Forked River, N.J. - The Oyster Creek Generating Station is well prepared for Hurricane Irene and its effects as it travels up the Eastern Seaboard.
Oyster Creek is designed to remain in a safe condition, even with the harsh
winds and flooding projected for this hurricane. Once it was determined that the
plant could be in the path of this storm, formal procedures and preparations
were enacted to assure the safety of the plant, personnel and the public.
Those preparations include assuring that all plant safety systems are operational;
that all outside equipment, materials and other items are properly secured and
stowed, and that plant procedures related to the affects of a hurricane are
reviewed and ready for use if needed.
In addition, a team of highly trained and qualified plant personnel will be staffed
at the plant to take actions, beyond their usual duties, to assure the plant,
personnel and the public remain safe.
"Preparation is paramount to safety. Just as every individual should personally
prepare themselves and their property for the impact of Hurricane Irene, the
team at Oyster Creek, too, has been working for several days to make sure the
station is prepared," said Oyster Creek Site Vice President Michael Massaro.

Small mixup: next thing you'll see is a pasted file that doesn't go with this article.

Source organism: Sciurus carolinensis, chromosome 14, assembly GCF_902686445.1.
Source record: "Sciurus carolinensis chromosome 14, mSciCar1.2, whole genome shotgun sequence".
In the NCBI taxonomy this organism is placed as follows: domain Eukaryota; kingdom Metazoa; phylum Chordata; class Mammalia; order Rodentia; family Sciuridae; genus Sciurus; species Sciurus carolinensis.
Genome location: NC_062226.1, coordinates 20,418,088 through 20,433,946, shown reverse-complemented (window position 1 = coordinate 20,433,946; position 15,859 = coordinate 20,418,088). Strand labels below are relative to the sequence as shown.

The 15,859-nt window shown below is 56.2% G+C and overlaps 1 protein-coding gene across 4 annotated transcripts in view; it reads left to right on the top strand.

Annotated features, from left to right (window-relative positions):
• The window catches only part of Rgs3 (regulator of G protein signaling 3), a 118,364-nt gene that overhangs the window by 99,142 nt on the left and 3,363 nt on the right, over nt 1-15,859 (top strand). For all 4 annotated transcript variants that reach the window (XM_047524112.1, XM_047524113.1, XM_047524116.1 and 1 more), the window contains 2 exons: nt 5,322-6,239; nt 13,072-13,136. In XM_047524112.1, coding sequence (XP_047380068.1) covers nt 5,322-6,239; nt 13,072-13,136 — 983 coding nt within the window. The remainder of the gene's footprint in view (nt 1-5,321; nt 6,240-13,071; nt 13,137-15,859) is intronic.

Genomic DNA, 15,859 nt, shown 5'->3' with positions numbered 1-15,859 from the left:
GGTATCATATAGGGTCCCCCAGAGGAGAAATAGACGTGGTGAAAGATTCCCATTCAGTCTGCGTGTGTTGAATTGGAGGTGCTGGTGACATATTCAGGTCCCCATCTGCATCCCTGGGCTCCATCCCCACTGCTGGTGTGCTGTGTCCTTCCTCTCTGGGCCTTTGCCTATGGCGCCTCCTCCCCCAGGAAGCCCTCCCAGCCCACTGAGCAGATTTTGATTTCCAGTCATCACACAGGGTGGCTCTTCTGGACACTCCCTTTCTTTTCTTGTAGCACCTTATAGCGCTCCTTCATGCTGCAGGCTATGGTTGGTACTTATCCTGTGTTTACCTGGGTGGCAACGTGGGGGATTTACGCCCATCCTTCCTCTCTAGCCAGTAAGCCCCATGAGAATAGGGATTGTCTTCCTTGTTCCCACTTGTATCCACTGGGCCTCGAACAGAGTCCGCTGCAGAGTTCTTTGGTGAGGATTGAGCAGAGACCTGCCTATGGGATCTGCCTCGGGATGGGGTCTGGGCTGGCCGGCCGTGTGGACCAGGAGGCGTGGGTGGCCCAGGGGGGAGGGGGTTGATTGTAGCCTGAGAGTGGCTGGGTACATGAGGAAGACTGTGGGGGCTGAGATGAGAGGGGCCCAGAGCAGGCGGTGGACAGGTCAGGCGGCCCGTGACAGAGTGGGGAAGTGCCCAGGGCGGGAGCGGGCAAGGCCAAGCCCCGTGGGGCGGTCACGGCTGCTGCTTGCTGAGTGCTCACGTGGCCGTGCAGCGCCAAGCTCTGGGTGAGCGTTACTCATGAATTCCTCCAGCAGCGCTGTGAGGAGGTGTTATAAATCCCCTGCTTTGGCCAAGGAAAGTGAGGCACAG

Should hurricane conditions warrant, site procedures to safely shut the plant
down will be followed. Exelon will make all appropriate notifications to state,
county and local government officials and will keep the public informed through
All nuclear generating stations are all required to be designed to withstand
natural occurrences greater than those ever historically encountered in the
regions where they are situated. They are built to withstand floods, high winds
and have numerous safety systems that will operate and/or safely shut the
reactor down in the event of a loss of offsite power. These designs are routinely
reviewed and modifications are made to assure their integrity and safety.
Oyster Creek is about 60 miles east of Philadelphia in Ocean County, New Jersey.
The plant produces 636 net megawatts of electricity at full power, enough
electricity to supply 600,000 typical homes, the equivalent to all homes in
Monmouth and Ocean counties combined. In addition, plant workers, through
their payrolls, are responsible for more $96 million injected directly into New